It is hardly surprising that the Saudi monarchy would sign up for this role. Iran’s regional ambitions and aggressive policy of implementing them, including promoting the Houthi rebellion in Yemen has irritated Saudi Arabia. Riyadh has also taken a dim view of Iran’s steadfast support for Bashar al-Assad in Syria, and its meddling in Iraq and Bahrain. Unlike his predecessor, King Salman vowed to respond strongly to Iranian provocations, a decision which led to the Saudi intervention in the civil war in Yemen. Lately, the Saudis have also tried to strengthen relations with Iraq, a country which the Iranians considered to be within the Shi’ite axis.

The Turkish position is only slightly less surprising. Although Iran and Turkey have a long history of rivalry, in recent years both countries patched up their relations to pursue mutually advantageous economic ties. The volume of trade in 2014 was $13.7 billion and both countries hope to boost their trade to $30 billion in the future. However, the relations soured because President Erdogan, a sworn enemy of Bashar al-Assad, blamed Iran for propping the Assad Regime. The anti-ISIS offensive in Mosul had created further fissures. Having established a strong influence in Iraq in the wake of the American invasion in 2003, Tehran hoped to expand its reach around Mosul in favor of the Shia dominance. To prevent this, however, Turkey has sent its own troops to areas bordering Mosul, an action which Tehran strongly rebuked. The Iranian Foreign Ministry summoned the Turkish ambassador to lodge an official objection, but Tehran has few options, because the United States, which coordinates the fight against ISIS, has given Ankara a green light to operate in Iraq as a counterpart to Iran’s dominance aspiration.

President Erdogan continued the feud with the Iranian Regime during a visit to Bahrain on February 14, 2017. Alluding to the regime’s effort to foment unrest in the strategically located kingdom, the Turkish president indicated that Turkey will not tolerate Iran’s aggression anymore. He was also unhappy with Iran’s intervention in Iraq. Erdogan blamed Iran for promoting 'Persian nationalism' in the region, saying that Iranians are working toward the disintegration of the Iraqi state by exacerbating religious and ethnic conflicts. In his words, “there is Persian nationalism here, we have to prevent this. We cannot just watch this oppression.” Turkish Foreign Minister Mevlut Cavusoglu, who appeared a short time later at the Munich Security Conference, attacked Iran for promoting Shi’ism in Syria and Iraq and has created instability in the region with its actions.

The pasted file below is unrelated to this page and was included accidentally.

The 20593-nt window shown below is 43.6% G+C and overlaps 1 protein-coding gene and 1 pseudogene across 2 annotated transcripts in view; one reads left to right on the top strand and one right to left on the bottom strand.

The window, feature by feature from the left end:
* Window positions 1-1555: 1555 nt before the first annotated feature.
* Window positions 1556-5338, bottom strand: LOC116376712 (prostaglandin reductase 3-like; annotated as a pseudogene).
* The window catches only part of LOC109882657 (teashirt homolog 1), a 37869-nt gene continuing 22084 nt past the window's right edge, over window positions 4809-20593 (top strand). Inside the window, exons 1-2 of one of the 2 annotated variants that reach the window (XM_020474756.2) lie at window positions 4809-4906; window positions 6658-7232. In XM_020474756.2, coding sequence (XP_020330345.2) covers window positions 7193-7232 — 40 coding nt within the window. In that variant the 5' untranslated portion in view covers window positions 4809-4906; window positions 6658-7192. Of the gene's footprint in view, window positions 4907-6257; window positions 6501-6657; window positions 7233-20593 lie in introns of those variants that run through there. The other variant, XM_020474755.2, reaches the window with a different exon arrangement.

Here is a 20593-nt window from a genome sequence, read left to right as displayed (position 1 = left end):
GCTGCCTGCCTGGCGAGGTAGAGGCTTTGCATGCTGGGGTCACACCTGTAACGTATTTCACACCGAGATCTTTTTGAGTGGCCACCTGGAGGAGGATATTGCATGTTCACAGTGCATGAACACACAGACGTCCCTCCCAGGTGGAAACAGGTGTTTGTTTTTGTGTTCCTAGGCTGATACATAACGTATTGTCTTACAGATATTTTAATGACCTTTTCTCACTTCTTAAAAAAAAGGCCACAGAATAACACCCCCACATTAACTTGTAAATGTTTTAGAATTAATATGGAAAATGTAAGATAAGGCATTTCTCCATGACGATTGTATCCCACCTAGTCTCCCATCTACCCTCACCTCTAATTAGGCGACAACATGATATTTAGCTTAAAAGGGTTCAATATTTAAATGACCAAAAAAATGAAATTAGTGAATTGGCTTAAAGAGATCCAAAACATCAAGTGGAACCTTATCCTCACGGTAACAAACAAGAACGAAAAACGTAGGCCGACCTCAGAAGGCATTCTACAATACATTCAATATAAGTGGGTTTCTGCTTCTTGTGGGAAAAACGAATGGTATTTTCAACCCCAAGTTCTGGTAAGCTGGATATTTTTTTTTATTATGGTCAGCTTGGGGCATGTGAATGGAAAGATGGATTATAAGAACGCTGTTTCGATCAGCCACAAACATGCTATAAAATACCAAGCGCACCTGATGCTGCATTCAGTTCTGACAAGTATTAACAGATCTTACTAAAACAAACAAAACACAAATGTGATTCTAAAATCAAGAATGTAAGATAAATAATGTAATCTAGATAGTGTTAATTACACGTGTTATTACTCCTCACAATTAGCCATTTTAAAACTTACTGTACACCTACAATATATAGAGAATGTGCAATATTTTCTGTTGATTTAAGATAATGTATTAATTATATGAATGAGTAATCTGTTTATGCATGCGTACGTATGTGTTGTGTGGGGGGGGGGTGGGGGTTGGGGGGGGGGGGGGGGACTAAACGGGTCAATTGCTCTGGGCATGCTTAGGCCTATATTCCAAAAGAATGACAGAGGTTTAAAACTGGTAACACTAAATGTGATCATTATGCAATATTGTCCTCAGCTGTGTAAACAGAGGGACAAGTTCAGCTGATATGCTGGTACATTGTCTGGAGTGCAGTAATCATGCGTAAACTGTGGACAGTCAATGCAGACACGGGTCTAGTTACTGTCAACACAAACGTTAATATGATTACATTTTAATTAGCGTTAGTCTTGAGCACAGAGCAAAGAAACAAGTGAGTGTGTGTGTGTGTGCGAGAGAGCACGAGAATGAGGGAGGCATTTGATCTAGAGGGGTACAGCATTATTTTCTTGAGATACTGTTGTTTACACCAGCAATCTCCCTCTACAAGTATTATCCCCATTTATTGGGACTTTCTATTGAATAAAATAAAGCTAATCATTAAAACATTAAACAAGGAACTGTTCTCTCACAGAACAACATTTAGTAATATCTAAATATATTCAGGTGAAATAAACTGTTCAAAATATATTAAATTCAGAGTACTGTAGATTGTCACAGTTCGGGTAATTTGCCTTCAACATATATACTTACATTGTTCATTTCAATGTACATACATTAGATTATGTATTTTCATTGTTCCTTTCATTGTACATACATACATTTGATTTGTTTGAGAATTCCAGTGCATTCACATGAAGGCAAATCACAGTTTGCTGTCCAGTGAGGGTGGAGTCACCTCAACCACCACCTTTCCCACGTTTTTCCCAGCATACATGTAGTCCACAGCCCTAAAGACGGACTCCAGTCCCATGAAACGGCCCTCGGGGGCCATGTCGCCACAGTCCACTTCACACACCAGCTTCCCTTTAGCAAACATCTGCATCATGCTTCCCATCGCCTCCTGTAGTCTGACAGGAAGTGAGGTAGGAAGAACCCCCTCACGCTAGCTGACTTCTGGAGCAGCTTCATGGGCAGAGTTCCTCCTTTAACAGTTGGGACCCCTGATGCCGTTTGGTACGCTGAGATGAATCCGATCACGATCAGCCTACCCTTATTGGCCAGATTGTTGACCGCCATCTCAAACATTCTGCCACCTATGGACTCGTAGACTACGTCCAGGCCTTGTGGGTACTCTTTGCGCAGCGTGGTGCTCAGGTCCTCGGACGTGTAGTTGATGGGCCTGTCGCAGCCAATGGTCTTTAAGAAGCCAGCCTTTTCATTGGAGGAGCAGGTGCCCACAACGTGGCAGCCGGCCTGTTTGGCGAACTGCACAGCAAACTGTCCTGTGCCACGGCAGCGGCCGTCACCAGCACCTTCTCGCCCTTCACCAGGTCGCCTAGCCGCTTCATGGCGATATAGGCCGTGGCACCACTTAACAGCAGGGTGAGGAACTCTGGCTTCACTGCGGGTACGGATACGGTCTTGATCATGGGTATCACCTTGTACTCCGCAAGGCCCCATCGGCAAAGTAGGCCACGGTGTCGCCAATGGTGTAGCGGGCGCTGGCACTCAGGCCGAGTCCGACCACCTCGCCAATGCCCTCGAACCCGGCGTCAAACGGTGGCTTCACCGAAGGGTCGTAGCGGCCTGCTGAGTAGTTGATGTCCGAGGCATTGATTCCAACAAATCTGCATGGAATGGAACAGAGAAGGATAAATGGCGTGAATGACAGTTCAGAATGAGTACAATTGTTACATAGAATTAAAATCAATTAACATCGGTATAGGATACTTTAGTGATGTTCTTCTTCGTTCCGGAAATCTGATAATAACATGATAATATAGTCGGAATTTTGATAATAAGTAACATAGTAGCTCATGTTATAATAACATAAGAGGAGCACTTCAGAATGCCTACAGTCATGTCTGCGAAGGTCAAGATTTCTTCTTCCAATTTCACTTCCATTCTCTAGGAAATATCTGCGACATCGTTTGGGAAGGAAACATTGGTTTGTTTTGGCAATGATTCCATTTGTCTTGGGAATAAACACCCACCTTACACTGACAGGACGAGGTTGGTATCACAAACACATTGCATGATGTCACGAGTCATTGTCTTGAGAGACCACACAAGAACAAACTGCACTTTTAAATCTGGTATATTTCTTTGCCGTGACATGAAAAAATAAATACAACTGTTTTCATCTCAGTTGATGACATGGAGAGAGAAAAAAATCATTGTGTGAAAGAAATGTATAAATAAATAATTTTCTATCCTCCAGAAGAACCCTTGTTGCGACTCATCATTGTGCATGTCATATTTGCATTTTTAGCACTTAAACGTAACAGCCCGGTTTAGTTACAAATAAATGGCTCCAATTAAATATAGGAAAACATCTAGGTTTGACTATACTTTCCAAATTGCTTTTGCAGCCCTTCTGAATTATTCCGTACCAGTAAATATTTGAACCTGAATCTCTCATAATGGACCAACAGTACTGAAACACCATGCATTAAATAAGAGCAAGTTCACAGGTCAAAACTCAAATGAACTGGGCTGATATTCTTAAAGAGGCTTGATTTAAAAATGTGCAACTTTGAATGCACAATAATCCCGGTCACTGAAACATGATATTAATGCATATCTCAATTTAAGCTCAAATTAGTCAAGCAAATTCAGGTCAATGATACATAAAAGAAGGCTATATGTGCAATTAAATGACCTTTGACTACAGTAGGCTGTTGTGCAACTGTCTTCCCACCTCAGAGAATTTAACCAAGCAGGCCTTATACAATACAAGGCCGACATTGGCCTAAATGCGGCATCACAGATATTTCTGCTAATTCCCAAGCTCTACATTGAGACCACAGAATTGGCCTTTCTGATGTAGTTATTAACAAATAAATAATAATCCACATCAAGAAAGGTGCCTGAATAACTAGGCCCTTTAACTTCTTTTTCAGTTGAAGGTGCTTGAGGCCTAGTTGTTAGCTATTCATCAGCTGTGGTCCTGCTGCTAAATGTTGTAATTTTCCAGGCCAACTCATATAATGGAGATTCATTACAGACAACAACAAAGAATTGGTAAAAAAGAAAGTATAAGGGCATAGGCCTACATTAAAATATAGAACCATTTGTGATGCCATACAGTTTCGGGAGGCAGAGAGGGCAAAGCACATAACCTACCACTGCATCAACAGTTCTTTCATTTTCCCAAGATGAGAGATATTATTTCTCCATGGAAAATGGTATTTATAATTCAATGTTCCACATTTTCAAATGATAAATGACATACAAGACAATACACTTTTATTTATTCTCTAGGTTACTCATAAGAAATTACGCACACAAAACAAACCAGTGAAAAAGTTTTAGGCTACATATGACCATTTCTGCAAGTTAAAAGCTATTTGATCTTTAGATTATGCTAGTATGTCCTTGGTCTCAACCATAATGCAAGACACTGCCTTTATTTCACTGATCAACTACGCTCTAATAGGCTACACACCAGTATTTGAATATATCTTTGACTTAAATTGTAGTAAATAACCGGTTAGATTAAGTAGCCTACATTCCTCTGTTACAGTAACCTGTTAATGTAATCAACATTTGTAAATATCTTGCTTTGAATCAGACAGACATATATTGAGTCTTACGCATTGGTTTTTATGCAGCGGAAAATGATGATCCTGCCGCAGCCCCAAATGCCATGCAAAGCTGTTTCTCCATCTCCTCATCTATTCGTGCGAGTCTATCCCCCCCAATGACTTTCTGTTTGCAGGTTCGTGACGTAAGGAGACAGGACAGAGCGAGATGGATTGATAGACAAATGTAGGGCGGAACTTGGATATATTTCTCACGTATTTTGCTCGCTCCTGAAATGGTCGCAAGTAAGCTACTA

Arguably, the most surprising factor in the Sunni axis is the tacit support which Israel has provided in intelligence. The clandestine relations between Israel and Saudi Arabia have been developing since 2016. Gen. Anwar Eshki, a senior retired Saudi general visited Israel openly in July 2016 and met with Israel’s Foreign Ministry Director General Dore Gold and Major General Yoav Mordechai, the coordinator of government. In 2015, the two generals met at the Washington-based Council on Foreign relations and identified Iran as the chief threat to regional stability. There have even been claims that the Saudis were ready to provide Israel with an air corridor and air bases in case Israel decides to strike Iranian nuclear facilities. The Jerusalem Post noted that since the beginning of 2014 there have been five secret meetings between the Saudis and Israeli intelligence officials to discuss Iran.

Tehran reacted with great frustration to these developments. The Foreign Ministry complained again about the harsh tone of Erdogan and Cavusoglu. However, the main concern was directed toward Saudi Arabia and the United States. The Iranian media pointed out that the two countries are in the process of creating NATO 2, a regional alliance against Iran. Outlets representing the Revolutionary Guards ridiculed the Saudi military’s prowess and warned Washington to stay away from Yemen. As always, the most serious threats were reserved for Israel, where Iran relies on its proxies Hezbollah and Hamas. Indeed, in a move backed by the regime, Hamas named the hardline military commander Yahya Sinwar, to lead Gaza.

Still, despite the Guards posturing and bluster, there is a sense that, were it to succeed, the Mattis-McMaster plan would seriously diminish Iran’s ability to use terror in its hegemonic quest in the region.

What Does the Appointment of John Bolton Mean for Iran?

Farhad Rezaei

On March 23, 2018, the US President Donald J. Trump appointed John Bolton to serve as his new National Security Adviser.

Why the Nuclear Agreement Failed to Lead to a Broader Opening Between Iran and the United States?

Farhad Rezaei

Many in Iran and the United States’ political establishments hoped that the 2015 nuclear agreement would pave the way for a broader opening between Tehran and Washington.

echo 'test';